Human Rights

Dr Tom Kerns













Assessing Your Discussion Contributions


our definition of "to discuss"


Good seminar discussions include all three kinds of behaviors below, A. introducing new substantive points into the discussion, B. deepening the discussions and C. facilitating the group's discussion and exploration of ideas. So you can evaluate your participation against this list of behaviors below.


A. Introduced substantive points

I.e., points that were clearly a result of thoughtful reading and thinking about the assigned texts.
(A substantive point is one that became the focus for some group exploration; i.e., was more than an off-hand remark.)

  • Identified essential issues or questions the text is discussing
  • Pointed to the author's main hypotheses, claims, and supporting arguments and evidence
  • Pointed to important passages that needed to be understood
  • Explained the complexities faced in exploring this text
  • Described passages that were personally meaningful or connected to some shared experience

B. Deepened the discussion

I.e., tried to help the class think about individual contributions and discover new insights and understanding of assigned readings.

  • Helped others explore an idea; e.g., provided additional supportive quotes from the text; explained their relevance; summarized or paraphrased ideas; asked clarifying questions
  • Shared the thought process that was personally used in developing an idea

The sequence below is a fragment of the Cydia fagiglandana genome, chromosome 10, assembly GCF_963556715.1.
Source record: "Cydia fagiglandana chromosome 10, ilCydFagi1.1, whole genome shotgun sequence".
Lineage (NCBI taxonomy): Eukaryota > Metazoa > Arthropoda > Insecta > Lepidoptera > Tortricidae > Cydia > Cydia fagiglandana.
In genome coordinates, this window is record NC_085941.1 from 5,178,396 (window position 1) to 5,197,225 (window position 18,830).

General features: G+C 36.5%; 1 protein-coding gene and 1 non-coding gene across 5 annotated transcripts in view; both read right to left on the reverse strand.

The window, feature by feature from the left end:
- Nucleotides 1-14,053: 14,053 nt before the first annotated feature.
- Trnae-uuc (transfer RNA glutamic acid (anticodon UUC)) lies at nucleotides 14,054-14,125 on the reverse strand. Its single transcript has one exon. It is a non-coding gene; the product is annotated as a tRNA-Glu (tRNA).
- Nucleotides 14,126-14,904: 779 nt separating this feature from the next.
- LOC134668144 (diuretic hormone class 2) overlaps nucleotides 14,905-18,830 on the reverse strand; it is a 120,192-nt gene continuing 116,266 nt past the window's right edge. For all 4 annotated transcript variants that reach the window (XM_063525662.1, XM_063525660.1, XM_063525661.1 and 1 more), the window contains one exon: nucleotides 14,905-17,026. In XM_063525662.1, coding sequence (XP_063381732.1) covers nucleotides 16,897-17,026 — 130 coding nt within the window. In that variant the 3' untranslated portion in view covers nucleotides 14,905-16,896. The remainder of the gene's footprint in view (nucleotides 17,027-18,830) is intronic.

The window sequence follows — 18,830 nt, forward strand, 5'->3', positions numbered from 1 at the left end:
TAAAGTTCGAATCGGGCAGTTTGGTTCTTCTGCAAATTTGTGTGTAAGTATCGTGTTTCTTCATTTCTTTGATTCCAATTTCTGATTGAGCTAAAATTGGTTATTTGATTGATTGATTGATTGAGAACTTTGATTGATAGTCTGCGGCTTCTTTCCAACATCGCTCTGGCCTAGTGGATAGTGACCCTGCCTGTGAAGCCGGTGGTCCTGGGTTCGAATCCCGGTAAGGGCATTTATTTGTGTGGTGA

• Paraphrased what the author means in a specific passage
  • Summarized the arguments being presented
  • Identified similarities and differences in positions being argued
  • Challenged an idea or presented alternate interpretation
  • Connected ideas from several participants or from other texts we've read
  • Formulated insightful questions which sparked group response
  • Introduced personal experiences which illuminated the text for others

C. Facilitated group exploration

I.e., focused on what the group together was accomplishing more than on their own individual performance.

  • Kept the group on task
  • Focused group back to the text
  • Summarized for the group what had been discussed
  • Brought closure to one point and made transition to new one
  • Paraphrased someone's comments, identified what you didn't understand, and/or formulated a specific question asking for clarification
  • Indicated support by responding to a person's ideas, or complimented them
  • Defused a tense moment with use of hum